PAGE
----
Pamela Laird, the Dublin entrepreneur who was eliminated from BBC’s The Apprentice last week, talks to David Hennessy about what she got from the experience and who she thinks will win tonight’s final.
Tonight recruitment company owner Scarlett Allen-Horton and artisan bakery owner Carina Lepore go head to head for Lord Sugar’s £250,000 investment in the final of BBC’s The Apprentice. Dubliner Pamela Laird missed out on the final by the narrowest of margins, being the final person to be eliminated leaving just the two finalists. Pamela told The Irish World: “It’s one of those things where genuinely both girls extremely deserve the win. I would be happy for either of them to win. Of course Carina’s my best friend so I would have to say she’s my preference but there will be no disappointment no matter who wins tonight from my perspective.”
Pamela, from Terenure in Dublin, told us what it was like to be narrowly denied a place in tonight’s final: “You do kind of have that feeling of falling at the last hurdle. But if I go back to how I felt in that moment when it was the three of us and he sent us out so he could deliberate, at that stage I realised Scarlett, Carina, myself: We all have established businesses. We are all doing pretty well. We’re in profit and we’re in completely different industries. In that moment I tried to take a minute and think, ‘Actually none of us are really comparable in that sense’.
“If you want to invest in recruitment or you want to invest in a bakery or you want to invest in cosmetics, I couldn’t take it personally at that stage. It did feel like he obviously feels more aligned with the girls’ businesses and I would rather my business partner would be really dedicated and committed so from that respect I did feel that I went at the right time.”
Pamela started the cosmetic brand, Moxi Loves and has been successful in getting her beauty products into leading retailers. Last week’s interview stage saw Linda Plant produce similar products to those of Moxi Loves implying Pamela had copied them: “They do a deep dive and Linda obviously did her homework. From my perspective sometimes it can be unfair, I’m not in possession of all the facts at that stage but it’s a valid thing for them to point out.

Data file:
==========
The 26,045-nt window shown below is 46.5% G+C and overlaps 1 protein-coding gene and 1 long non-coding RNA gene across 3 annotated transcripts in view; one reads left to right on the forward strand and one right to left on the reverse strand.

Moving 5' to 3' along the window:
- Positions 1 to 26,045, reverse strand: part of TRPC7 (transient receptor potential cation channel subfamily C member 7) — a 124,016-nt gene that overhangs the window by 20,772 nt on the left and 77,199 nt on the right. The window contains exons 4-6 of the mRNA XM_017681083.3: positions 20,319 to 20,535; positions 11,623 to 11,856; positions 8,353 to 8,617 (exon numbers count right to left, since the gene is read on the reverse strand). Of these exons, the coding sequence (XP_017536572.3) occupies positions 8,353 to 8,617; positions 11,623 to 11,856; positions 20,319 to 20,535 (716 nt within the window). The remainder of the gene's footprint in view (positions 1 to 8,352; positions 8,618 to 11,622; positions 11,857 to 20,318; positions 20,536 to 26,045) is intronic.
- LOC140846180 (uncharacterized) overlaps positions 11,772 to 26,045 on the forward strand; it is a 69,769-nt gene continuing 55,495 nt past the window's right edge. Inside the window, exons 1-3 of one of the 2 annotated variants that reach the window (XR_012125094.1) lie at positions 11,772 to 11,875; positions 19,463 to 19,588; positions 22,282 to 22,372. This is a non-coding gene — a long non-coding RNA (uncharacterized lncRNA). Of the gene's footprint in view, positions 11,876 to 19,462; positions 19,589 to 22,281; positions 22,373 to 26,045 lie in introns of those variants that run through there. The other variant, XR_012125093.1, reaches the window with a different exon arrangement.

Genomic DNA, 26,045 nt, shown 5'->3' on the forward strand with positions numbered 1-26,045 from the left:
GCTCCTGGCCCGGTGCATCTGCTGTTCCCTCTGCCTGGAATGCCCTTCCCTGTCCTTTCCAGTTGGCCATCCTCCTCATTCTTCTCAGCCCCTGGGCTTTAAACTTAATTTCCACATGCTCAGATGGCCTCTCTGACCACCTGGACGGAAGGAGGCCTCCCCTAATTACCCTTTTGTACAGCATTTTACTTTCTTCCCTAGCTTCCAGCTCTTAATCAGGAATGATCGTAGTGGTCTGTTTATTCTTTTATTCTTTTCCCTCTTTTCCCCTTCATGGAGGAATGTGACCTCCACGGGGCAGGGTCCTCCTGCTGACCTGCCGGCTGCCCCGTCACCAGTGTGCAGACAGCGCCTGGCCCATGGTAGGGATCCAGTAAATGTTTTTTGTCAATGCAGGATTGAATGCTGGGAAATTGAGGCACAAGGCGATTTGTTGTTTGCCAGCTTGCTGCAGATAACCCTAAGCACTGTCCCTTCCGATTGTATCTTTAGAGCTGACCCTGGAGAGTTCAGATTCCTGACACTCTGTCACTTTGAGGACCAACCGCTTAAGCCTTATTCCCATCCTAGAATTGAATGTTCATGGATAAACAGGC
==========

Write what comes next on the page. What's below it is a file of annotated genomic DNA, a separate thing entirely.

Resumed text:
“That particular thing is not something I’m moving forward with as a brand anyway. There are copycats all over the place. I launched that product into Boots, Primark, none of my buyers had ever come across it before so at least in the markets that I was exporting into, in Germany as well, that wasn’t on sale there so I actually don’t know where Linda found it. But look, you’re expecting them to be hard and to come up with things and to dig deep. If that was all that she could come up with, I’m not that disappointed.”
Pamela won an impressive eight tasks on the show and although she missed out on Lord Sugar’s investment, she has had numerous offers from people who want to invest in her business: “I’m extremely fortunate. I think my business came across quite well in that particular episode albeit challenged in every way but at the same time, people can see we are a successful business, we are trading into some great stores at the moment and the potential is there. I’m over the moon to think people really see the value and I’m absolutely delighted about what the future holds.
“It’s a massive risk because of course up until week eleven, no one gets a chance to see your business. It’s really all about you as a person. We’ve seen how that can go wrong for people.
“I was really fortunate that I came across as I hope I am which is very level headed. I didn’t really get involved in the drama and I think that stood to me quite well because people seemed to respond quite well to that: Just a bit of normality, I suppose.
“I’m not in it for the fame, I’m definitely in it for my business. In week eleven when it was the interviews, then my brand got the focus which is what I’ve been wanting from day one because I’m usually hiding behind my brand. That’s how I normally play it. It was great for people to finally see what it is I actually do in the real world.
“The response has been brilliant. I definitely gained nothing negative from the show, that’s for sure.”
One of the lessons Pamela took from the intensive process was the value and capability of teamwork: “I’m an only child. I’m a solo entrepreneur. It’s a very lonely road and I think you get so used to assuming you are the person that needs to do it all and actually working in teams with other really intelligent, bright business people has just allowed me to feel how much you can achieve as a team is a lot more than you can do alone. Obviously part of my business plan was growing a team but now more than ever I want that to be at the forefront of what we do as a business.”
Although the boardroom discussions can get quite heated, Pamela has no hard feelings about anything: “Obviously it can be tough. People say things and they don’t necessarily mean them but I feel that anything I’ve said has been quite fair and anything said to me, I feel, has been quite fair. You have to take it as what it is on that particular task. Was that how it was? And if it was, you can’t have any hard feelings.
“Most of us are extremely close and really good friends so we would never take it to heart. Even when Dean went, he said, ‘You know what? It was kind of my time to go’. There is that real nice feeling of, ‘It was my time and I don’t blame anyone else’. That’s kind of a great attitude to have.”
Not only does Pamela intend keeping in touch with her fellow candidates, she also plans on entertaining Lord Sugar when he visits to Dublin. She tells us laughing: “I hear Lord Sugar is coming to the Pendulum Summit in January so absolutely I’ll take him for a Guinness. I’ll show him how it’s done in Ireland. I hear this is his first time to Dublin. It would be rude not to.”
The final of The Apprentice is on BBC1 tonight.